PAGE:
Welcome to A&A. There are 12 full reviews in this issue. Click on an artist to jump to the review, or simply scroll through the list. If you want information on any particular release, check out the Label info page. All reviews are written by Jon Worley unless otherwise noted.|
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A&A #267 reviews
The Bangkok Five
10 the Hard Way EP
Garage attitude combined with a full-fuzz sound and some decidedly polished guitar work...when you crank out a pile of shiny rock, you'd damn well better overload the energy factor. These boys do.
Kinda like the "Sister Havana" side of Urge Overkill's major label experiment, these boys flash some killer hookmaking skills even as they try to rock out the universe. And like I noted above, the sound is tres "I wanna be a star."
That's cool with me. The energy is, in fact, overloaded in a most pleasing way. The Bangkok Five probably ought to do a little more to differentiate itself from the pack--be it rock or emo (or can we merge those two terms, please?)--but I'm not gonna complain about the five swingingly stylish pieces of big rock on this disc. Just what the dog days of summer ordered.
Insults and Insights EP
Boyracer has that tinny fuzz endemic to old-school indie rock, and there are some fun fake falsetto vocals, too. And just when I feel like I can put these folks down as smooth retroids, they shift gears into modern art pop. And then back again. And then I realize that the folks are combining those two fairly disparate ideas, and it's only on a couple songs that one filters out the other.
By indie rock, I'm talking about Wedding Present or early My Bloody Valentine. And by modern art pop, I'm talking about anything from the Sea and Cake to Tortoise to one particular phase of the Mekons or latter-day Wilco. That's a lot of territory to cover, and Boyracer spans these ideas with exuberance.
Above all my arcane analysis, this is one hell of a fun disc. The songs never flag, and in the end, it's that excitement that carries over into my opinion. Crunchy as hell, and quite tasty that way.
The Brimstone Solar Radiation Band
The Brimstone Solar Radiation Band
Kinda like the Brian Jonestown Massacre, except that these folks are serious about bringing back the 60s, and most of the members are Norwegian (guitarist and vocalist R. Edwards has a name that sounds suspiciously non-Scandinavian).
And like BJM, Brimstone drops plenty of modern ideas into this peace, love and psychedelic rumination brio. There's a good chunk of organ, some mandolin and--oh yeah--a little sitar here and there. These guys reference Love as much as the Airplane...though the lyrics certainly do seem to have been steeped in a mushroom stew.
The sound is the most modern part of this album. The full, lush production is decidedly non-60s, but that's cool. It brings out the otherworldliness of certain aspects of the music. Makes everything a bit more out there. And that doesn't hurt one bit.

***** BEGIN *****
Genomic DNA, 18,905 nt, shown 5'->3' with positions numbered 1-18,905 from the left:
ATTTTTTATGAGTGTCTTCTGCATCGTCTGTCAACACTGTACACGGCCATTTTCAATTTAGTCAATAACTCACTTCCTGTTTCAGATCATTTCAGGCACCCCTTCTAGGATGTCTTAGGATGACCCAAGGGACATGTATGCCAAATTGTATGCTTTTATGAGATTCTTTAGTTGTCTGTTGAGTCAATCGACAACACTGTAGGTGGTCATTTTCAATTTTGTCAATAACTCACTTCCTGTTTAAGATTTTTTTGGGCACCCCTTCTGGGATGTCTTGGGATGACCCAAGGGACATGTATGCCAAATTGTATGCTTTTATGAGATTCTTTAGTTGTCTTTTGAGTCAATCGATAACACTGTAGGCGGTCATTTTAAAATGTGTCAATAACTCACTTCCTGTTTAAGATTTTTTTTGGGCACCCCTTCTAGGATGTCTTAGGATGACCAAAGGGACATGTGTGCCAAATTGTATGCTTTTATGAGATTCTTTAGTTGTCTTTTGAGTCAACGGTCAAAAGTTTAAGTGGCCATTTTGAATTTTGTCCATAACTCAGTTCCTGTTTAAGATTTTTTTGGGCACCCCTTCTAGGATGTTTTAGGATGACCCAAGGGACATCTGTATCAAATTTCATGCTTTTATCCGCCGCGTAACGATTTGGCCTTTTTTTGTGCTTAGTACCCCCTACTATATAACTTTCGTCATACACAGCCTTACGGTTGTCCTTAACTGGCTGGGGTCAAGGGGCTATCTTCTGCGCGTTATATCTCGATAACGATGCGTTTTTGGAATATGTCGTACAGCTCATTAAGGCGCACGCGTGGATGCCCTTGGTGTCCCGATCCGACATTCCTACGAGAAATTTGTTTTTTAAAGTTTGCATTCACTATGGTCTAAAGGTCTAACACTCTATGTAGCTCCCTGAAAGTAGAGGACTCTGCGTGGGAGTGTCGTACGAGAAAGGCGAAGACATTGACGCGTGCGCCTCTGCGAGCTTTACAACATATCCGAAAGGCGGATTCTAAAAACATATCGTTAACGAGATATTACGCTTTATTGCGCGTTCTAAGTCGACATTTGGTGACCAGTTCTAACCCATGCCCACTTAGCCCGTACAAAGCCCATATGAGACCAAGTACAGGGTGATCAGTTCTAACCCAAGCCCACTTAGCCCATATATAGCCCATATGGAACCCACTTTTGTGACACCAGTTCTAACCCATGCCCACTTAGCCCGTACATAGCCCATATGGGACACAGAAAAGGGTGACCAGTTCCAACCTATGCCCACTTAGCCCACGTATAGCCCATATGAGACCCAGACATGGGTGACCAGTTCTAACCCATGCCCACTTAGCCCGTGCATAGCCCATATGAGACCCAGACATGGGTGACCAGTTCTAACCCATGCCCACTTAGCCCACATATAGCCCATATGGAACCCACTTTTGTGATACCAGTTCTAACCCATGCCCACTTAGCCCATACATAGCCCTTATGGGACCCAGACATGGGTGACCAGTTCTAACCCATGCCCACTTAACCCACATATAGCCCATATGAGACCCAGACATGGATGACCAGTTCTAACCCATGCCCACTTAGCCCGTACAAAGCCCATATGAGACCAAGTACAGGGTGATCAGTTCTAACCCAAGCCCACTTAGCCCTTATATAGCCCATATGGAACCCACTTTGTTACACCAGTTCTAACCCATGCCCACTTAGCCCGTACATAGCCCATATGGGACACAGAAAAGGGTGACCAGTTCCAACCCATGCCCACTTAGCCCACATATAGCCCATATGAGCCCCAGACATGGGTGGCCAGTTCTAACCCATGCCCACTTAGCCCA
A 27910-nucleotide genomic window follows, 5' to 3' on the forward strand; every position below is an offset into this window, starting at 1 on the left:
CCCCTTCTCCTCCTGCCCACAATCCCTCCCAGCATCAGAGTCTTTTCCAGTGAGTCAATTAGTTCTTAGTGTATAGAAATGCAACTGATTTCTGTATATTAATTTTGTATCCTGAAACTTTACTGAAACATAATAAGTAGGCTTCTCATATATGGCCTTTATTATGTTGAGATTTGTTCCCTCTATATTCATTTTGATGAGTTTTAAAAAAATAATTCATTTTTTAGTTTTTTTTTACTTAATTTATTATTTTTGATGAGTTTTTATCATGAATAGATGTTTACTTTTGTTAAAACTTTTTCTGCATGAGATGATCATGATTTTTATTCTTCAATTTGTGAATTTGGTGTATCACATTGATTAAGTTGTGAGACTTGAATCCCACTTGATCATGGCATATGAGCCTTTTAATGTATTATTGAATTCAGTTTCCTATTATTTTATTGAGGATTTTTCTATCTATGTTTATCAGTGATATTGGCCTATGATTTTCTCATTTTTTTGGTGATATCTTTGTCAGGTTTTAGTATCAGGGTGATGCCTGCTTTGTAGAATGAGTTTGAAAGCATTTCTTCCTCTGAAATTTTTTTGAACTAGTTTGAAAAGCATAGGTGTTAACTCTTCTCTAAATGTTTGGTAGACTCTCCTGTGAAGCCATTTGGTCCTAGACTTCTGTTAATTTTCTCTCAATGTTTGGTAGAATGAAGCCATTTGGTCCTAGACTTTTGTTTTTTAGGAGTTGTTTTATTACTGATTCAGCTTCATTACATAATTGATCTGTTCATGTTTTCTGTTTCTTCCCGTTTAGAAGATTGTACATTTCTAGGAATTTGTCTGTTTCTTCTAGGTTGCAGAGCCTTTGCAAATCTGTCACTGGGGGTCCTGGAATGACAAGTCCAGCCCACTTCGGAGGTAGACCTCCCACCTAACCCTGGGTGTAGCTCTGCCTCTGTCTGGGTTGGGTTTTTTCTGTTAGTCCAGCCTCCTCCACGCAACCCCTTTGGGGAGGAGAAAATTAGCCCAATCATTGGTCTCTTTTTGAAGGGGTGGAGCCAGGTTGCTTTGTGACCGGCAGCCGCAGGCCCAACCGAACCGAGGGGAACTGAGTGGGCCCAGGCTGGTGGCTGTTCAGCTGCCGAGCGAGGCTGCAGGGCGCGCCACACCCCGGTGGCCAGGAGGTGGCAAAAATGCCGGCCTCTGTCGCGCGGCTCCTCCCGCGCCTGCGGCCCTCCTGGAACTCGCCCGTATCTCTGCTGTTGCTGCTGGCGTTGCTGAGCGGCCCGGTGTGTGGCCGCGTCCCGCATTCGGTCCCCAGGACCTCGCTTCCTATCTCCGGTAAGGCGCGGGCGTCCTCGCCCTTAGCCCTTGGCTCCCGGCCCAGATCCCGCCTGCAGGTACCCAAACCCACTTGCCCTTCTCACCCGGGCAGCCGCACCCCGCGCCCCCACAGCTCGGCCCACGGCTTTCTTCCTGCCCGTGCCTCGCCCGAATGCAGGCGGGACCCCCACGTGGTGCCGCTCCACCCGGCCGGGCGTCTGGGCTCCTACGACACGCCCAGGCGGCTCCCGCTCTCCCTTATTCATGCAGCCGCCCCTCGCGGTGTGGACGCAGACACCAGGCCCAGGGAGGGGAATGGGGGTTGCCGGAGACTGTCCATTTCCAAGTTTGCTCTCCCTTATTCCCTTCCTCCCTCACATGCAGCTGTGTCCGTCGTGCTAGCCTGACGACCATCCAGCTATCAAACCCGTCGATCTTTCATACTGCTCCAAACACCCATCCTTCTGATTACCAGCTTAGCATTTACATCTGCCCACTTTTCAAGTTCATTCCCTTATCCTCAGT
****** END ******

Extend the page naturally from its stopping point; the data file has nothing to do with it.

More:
If I had to take a position, I'd say these boys are a bit too enamored with the past. I'd like to hear somewhat more modern ideas thrown into the mix a bit more often. But this is a fun little piece of historical reconstruction, one that goes down well with psilocybin chaser.
Captain Bringdown and the Buzzkillers
Feel Good Tunes EP
Solid ska tuneage. Captain Bringdown and company stray from the punk-ska formula every now and again, but every song ends up in power skank mode by the end. And that's fine with me. These folks provide plenty of tasty hooks.
I guess that's the trick with most anything. After all, this formula hasn't been particularly altered since the days of OpIvy--though the production sound has improved 1000 percent, of course. Not that such a thing makes the music any better, of course.
But I digress. These are, indeed, feel good tunes. Six tight, well-constructed punk ska pieces played with skill and aplomb. Could I pick these folks out of a lineup? Maybe, maybe not. Still, solid songwriting is nothing to sneeze at. Plenty of fun.
Colony of Watts
The sticker on the front calls this "hard rock." If that's the case, then hard rock has come an awfully long way. And I say that as a balls-out hard rock fan.
Colony of Watts is a polished no wave act--think Jesus Lizard's later days, or perhaps Kepone's more tuneful moments. And yeah, the interplay between the lead guitar and rhythm section is exceptional, most worthy of being mentioned in the same sentence as those folks.
Indeed, the subconscious grooves in these songs are just brilliant. These boys sound utterly loose, but the songs still manage to be sewn up tight. The sound is ragged, but still powerful enough to bring out the natural throb in the material.
Hard rock? I dunno. It is damned loud, of course, and it is rock and roll, but I think that label is a bit misleading. These boys are on the noise side of the divide, and we should all be thankful for that. There's nothing like a little dissonance and boogie to get one right with the Lord.